The relationship between the pandemic and the growing use of contactless payment goes back to the early days of Covid, when we still knew very little about how the virus was transmitted, and we mistakenly believed, that this could be done by touching infected surfaces.
That erroneous belief still hasn’t gone away, and many shops, restaurants and other public places still have hydroalcoholic gel, which does nothing to prevent Covid or any other virus, but nevertheless, many of us now see cash as dirty and potentially dangerous.
On top of this, lockdown saw many of us turn to our credit cards in a big way to buy stuff online. At the same time, over recent years, many establishments have come to see cash as a time-consuming hassle, preferring contactless payment, even for small amounts.
The pandemic has been another, perhaps the final, nail in the coffin of a technology, cash, which has been in sharp decline in many countries for some time. In certain parts of the United States, in China and in Sweden, for example, paying in cash prompts strange looks from vendors, and in some places is simply not possible. In Sweden, where only 1% of economic transactions use cash, older and poorer people have hit back, complaining that rapid adoption of contactless payments is making them feel like outcasts.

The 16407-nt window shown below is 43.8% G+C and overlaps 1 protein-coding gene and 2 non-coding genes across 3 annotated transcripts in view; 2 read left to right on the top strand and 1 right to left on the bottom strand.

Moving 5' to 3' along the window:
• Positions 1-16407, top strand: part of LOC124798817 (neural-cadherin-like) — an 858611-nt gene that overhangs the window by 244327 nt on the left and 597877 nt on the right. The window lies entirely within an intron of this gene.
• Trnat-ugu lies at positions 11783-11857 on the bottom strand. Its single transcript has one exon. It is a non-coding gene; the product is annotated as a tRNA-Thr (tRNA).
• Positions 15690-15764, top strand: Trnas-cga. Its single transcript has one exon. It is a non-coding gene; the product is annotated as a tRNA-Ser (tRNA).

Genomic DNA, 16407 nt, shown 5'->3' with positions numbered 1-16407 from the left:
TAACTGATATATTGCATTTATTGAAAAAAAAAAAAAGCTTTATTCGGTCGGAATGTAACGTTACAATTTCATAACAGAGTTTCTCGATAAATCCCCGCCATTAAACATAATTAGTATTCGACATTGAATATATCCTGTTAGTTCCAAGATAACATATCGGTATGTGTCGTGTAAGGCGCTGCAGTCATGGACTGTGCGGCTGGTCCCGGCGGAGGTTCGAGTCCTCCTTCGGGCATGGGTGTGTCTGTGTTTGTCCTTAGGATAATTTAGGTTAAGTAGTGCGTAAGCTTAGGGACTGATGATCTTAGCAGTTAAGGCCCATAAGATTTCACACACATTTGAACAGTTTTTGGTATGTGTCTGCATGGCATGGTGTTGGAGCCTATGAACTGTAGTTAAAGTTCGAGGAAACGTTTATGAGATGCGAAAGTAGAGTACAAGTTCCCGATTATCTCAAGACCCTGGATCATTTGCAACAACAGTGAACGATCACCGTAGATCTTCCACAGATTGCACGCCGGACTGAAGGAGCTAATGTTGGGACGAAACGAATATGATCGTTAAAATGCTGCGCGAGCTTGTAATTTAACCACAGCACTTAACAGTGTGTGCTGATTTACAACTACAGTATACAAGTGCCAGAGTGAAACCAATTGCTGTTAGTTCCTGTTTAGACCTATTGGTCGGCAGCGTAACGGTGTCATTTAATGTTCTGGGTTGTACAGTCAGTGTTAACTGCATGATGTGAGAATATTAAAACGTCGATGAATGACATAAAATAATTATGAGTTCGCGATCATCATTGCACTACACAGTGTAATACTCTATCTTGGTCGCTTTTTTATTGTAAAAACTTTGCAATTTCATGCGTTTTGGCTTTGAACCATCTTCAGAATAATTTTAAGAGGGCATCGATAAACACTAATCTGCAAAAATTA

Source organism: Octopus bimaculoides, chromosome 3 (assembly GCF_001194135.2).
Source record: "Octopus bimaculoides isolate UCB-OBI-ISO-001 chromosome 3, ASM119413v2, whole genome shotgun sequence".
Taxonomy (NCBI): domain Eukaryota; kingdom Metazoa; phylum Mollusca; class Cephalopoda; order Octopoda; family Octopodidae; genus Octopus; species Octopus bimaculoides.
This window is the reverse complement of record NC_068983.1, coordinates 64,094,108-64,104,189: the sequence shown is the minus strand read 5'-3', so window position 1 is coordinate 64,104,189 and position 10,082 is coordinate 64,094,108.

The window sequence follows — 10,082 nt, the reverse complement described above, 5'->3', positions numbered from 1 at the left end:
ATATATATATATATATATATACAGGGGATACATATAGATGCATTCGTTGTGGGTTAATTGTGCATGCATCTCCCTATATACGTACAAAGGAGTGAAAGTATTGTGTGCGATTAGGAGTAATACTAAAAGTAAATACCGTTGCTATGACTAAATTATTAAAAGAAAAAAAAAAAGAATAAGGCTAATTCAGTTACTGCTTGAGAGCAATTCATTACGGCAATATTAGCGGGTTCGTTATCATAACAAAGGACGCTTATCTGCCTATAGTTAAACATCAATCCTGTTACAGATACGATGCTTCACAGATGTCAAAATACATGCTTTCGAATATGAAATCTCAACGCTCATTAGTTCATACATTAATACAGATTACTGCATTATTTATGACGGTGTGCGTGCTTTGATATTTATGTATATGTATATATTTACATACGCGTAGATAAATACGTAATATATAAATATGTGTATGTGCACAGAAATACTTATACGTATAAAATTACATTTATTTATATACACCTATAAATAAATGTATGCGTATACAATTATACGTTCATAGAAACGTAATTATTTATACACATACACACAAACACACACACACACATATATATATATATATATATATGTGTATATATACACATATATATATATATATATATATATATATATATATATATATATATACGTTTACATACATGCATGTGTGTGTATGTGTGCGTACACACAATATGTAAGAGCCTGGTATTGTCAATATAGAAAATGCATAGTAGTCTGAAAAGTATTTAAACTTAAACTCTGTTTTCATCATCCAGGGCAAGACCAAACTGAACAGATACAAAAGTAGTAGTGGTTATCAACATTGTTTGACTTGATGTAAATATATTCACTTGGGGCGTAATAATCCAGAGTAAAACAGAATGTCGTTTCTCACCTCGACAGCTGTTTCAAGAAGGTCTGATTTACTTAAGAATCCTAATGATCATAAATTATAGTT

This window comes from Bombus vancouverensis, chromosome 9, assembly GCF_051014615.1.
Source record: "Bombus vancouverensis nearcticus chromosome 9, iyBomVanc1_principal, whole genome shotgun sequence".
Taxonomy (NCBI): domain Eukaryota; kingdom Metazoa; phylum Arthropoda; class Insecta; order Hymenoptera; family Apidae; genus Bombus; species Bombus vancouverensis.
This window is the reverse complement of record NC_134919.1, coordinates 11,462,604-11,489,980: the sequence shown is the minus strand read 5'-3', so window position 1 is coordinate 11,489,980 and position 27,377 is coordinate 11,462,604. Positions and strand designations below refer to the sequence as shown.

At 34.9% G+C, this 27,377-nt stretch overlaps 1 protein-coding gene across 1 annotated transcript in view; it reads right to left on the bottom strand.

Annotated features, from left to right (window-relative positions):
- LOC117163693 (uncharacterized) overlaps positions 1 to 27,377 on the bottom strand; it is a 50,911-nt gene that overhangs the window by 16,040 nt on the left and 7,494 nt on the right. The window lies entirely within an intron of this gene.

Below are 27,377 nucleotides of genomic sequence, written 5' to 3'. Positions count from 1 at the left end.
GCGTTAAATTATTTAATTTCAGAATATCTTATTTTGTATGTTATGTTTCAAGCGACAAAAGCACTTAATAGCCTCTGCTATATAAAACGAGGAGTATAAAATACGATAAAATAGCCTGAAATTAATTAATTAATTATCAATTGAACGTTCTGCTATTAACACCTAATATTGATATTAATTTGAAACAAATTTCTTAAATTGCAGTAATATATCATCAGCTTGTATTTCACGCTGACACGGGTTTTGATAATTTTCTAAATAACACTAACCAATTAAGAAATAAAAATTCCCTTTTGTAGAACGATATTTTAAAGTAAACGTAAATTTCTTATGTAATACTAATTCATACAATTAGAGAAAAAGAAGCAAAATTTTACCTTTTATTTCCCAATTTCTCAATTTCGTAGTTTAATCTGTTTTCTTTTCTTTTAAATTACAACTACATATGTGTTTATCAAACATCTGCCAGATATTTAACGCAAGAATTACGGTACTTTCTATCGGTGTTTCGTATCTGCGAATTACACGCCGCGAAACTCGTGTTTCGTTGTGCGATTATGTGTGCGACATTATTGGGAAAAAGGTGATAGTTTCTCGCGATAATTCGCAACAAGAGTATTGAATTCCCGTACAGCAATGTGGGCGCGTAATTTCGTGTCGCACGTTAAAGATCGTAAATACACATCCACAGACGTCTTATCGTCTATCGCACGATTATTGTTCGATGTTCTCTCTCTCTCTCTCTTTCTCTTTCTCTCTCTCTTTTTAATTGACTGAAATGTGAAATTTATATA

India and Germany have held onto their cash, although the Germans are also seeing a recent pandemic-related setback. Central banks would prefer a cashless world and are considering launching their own digital currencies, questioning the suitability of cash for many types of transactions, its poor traceability, its anonymity. At the same time, critics point out that cash’s anonymity and portability is precisely its strength and questioning whether we can really live without it.
Then there’s the question of tipping. The service industries still depend on it: hotel room cleaners depend on the money that guests often leave behind to top up their meager wages.
The same goes for the hospitality sector, where some bars and restaurants still don’t accept credit card tips because of the problems of accounting for them later. Similarly, bellhops, porters, dancers in strip clubs and of course the homeless, will be hard hit by the disappearance of cash. A growing number of churches, are now making collections by via a QR code.
The issue is complicated by differences in customs: in some countries a tip of less than 10% is considered an insult; while in others the bill is simply rounded up or no tip is left. When people become accustomed to not carrying cash in their pockets because it is simply no longer necessary, going back to the old ways can be costly. Increasingly, many people find themselves going to an ATM not because they need cash, but simply because they are going to a hotel and need some money for tipping.
We have yet to come up with a way to instantly and seamlessly make a payment to a stranger, in a reasonably discreet manner and without the need to even communicate phone number or identity. This is no small matter: tips or charity are of significant value to many people. Will technology be able to come up with a simple solution for those small but commonplace payments where no traceability is required, and without posing a security problem?